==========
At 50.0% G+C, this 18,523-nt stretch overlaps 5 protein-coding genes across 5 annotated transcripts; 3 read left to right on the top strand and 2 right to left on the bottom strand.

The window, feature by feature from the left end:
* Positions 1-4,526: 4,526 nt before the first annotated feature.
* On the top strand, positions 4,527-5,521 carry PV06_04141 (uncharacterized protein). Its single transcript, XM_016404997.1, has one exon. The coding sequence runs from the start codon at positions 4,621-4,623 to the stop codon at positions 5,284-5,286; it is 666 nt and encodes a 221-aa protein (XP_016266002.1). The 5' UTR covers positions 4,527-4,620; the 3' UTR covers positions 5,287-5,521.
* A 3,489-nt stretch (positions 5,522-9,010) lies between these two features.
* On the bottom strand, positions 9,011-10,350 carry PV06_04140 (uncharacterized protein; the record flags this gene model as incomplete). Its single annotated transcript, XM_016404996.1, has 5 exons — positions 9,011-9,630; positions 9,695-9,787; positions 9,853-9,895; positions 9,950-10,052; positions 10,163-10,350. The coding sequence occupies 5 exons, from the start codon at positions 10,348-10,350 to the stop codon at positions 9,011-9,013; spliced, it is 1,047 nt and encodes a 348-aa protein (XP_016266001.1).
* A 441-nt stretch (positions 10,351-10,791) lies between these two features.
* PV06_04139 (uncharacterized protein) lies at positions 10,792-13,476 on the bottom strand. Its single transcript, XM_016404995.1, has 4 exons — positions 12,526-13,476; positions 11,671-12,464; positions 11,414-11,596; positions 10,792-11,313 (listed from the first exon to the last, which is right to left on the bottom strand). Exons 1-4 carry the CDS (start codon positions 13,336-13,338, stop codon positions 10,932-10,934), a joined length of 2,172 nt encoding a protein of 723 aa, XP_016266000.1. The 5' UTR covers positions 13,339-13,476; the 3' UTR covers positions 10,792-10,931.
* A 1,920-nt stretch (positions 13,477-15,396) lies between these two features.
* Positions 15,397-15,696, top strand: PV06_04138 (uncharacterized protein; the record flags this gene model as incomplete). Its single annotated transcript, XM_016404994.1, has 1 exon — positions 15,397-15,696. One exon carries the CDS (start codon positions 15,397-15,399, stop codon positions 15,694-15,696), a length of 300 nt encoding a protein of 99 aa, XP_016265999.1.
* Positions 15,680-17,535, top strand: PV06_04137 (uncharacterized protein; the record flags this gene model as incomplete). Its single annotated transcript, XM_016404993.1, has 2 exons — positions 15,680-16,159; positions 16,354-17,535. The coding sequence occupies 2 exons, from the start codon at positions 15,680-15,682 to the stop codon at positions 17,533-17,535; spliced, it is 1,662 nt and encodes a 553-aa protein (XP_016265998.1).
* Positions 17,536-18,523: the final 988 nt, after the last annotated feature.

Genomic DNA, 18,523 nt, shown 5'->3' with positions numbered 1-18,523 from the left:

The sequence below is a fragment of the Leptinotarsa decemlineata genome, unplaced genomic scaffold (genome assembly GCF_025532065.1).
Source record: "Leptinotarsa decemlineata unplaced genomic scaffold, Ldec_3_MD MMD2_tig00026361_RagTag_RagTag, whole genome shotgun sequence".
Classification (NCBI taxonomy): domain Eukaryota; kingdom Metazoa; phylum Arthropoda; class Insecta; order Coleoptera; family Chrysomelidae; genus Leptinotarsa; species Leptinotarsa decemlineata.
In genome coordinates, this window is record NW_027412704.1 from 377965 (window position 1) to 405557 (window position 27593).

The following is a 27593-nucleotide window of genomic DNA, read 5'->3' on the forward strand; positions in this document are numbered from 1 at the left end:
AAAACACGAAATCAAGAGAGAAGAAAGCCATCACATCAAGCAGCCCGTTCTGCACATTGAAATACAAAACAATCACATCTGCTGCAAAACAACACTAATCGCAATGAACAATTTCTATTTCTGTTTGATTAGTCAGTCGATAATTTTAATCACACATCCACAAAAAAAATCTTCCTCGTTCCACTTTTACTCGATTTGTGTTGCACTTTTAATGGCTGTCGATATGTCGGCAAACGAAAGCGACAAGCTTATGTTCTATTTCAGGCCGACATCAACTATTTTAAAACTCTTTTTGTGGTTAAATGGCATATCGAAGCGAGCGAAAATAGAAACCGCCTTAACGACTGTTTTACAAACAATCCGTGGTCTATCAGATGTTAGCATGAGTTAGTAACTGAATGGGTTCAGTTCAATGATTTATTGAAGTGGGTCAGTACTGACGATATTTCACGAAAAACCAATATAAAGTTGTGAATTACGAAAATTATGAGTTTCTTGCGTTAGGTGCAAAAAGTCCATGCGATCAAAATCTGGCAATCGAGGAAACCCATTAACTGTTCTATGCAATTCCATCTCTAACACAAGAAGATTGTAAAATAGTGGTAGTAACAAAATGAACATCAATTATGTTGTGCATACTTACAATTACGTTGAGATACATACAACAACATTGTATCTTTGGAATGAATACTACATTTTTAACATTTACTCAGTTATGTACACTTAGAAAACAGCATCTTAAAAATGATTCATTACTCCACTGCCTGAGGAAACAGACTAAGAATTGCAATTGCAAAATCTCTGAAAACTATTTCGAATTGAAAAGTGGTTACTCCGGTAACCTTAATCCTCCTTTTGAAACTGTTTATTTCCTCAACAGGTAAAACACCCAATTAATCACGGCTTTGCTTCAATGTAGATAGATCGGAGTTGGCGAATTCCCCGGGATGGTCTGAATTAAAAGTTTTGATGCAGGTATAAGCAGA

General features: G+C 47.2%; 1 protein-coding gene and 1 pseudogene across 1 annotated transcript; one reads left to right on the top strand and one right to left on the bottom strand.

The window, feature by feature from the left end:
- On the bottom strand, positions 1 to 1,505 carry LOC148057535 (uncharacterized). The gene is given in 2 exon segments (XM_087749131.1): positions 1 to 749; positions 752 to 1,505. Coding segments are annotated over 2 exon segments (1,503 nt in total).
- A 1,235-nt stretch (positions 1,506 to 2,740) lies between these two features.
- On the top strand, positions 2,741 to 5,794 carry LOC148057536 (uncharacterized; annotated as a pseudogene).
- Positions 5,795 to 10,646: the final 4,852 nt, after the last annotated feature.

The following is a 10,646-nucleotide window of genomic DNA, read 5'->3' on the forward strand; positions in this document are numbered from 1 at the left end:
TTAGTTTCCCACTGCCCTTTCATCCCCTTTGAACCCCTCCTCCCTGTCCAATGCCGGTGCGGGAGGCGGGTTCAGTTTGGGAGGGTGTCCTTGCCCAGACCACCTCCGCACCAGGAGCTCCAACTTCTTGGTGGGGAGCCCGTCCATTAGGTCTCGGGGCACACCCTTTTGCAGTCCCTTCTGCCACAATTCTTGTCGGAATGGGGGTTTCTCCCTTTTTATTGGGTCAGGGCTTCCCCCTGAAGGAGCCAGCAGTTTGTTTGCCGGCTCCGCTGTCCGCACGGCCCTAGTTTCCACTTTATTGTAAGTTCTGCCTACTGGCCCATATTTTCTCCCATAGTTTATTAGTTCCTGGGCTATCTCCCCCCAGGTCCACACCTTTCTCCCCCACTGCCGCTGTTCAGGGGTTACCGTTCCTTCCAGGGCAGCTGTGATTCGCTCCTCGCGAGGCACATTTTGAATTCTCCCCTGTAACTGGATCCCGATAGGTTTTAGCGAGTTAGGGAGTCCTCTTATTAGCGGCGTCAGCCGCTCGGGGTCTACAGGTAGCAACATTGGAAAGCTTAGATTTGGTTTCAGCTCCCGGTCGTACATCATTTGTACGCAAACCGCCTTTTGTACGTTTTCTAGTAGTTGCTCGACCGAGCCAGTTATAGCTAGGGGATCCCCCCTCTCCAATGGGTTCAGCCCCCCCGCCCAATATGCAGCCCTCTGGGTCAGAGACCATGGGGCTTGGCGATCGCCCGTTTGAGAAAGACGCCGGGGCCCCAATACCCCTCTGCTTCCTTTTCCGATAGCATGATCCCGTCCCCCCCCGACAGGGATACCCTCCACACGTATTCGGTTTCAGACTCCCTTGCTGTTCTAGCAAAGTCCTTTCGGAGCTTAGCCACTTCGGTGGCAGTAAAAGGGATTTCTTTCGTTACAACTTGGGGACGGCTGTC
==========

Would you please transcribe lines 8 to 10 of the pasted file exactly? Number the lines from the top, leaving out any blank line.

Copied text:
* PV06_04139 (uncharacterized protein) lies at positions 10,792-13,476 on the bottom strand. Its single transcript, XM_016404995.1, has 4 exons — positions 12,526-13,476; positions 11,671-12,464; positions 11,414-11,596; positions 10,792-11,313 (listed from the first exon to the last, which is right to left on the bottom strand). Exons 1-4 carry the CDS (start codon positions 13,336-13,338, stop codon positions 10,932-10,934), a joined length of 2,172 nt encoding a protein of 723 aa, XP_016266000.1. The 5' UTR covers positions 13,339-13,476; the 3' UTR covers positions 10,792-10,931.
* A 1,920-nt stretch (positions 13,477-15,396) lies between these two features.
* Positions 15,397-15,696, top strand: PV06_04138 (uncharacterized protein; the record flags this gene model as incomplete). Its single annotated transcript, XM_016404994.1, has 1 exon — positions 15,397-15,696. One exon carries the CDS (start codon positions 15,397-15,399, stop codon positions 15,694-15,696), a length of 300 nt encoding a protein of 99 aa, XP_016265999.1.